Take the 2-minute tour ×
Stack Overflow is a question and answer site for professional and enthusiast programmers. It's 100% free, no registration required.

What does the following expression mean?

unsigned char *res = malloc(5);

Now I cast res:

(long)res  

What does this casting mean?

share|improve this question

3 Answers 3

Using that value will interpret the address to which res points (which is just a number anyway) as a long.

It will work most of the time but it's not completely okay (depends a lot on how you're using it). For example if you simply want to print it, you can get away with

printf("%p", res);

As a rule of thumb: treat any cast with suspicion.

share|improve this answer
    
Assume long is 2 words, and unsigned char* is 1 word. Where will it take the rest of the bits? call stack? –  amit Jan 8 '12 at 8:47
1  
The rest of the bits will be either 1 if the source type is signed and negative, or 0 otherwise. –  Joachim Isaksson Jan 8 '12 at 8:51
    
and what does it mean? can you please give me an example? –  mary Jan 8 '12 at 9:08
    
does word =4 bytes? –  mary Jan 8 '12 at 9:14
1  
why would I want to interpret the address to which res points as a long? –  mary Jan 8 '12 at 9:20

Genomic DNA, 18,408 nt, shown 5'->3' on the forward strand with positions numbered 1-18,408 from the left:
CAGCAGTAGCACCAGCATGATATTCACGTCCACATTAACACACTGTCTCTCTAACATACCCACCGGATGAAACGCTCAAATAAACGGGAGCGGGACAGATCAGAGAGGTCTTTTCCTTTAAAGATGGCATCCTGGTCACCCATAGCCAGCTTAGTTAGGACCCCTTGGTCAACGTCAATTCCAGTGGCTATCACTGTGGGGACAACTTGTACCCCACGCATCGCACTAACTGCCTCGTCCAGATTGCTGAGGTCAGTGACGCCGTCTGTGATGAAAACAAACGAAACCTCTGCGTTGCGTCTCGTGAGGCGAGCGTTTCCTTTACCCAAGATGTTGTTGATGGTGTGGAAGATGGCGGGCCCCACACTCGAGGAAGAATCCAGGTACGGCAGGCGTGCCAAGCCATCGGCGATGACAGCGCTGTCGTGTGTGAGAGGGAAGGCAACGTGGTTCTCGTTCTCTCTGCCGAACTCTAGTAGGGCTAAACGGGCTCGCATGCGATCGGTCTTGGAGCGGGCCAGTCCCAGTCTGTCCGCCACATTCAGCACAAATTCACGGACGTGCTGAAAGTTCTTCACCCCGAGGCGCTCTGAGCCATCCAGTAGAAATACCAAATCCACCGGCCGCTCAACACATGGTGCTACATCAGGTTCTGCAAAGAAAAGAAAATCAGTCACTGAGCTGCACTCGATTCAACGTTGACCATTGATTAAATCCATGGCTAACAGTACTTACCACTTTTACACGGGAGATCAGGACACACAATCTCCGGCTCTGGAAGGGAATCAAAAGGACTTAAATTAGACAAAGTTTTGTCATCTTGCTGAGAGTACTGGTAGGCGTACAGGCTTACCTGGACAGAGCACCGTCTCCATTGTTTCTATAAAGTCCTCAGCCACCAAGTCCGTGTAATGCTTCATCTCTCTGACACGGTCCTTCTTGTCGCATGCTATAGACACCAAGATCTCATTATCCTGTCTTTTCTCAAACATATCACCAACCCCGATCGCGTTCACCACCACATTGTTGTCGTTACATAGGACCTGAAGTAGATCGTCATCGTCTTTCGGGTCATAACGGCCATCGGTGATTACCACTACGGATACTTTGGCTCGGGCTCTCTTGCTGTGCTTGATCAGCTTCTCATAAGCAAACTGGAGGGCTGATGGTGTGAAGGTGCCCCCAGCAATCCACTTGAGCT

The allocated memory is not read, you're just casting the pointer to the memory to a long.

share|improve this answer

This doesn't directly answer your question but is a useful bit of information that is more-or-less relevant to your siutation.

A cast from a pointer type to an integer type is implementation defined (that means the implementation decides what happens when you cast a pointer to an integer). C99 implementations that do support some type of reversible conversion should also provide two types found in <stdint.h> specifically for converting pointers to integers, namely uintptr_t and intptr_t. If your implementation provides these two types, then you can safely convert a pointer to these types and back to the original pointer type.

Since these types are implementation defined, you will need to check your implementations documentation for what the underlying types are.

share|improve this answer

Your Answer

 
discard

By posting your answer, you agree to the privacy policy and terms of service.

Not the answer you're looking for? Browse other questions tagged or ask your own question.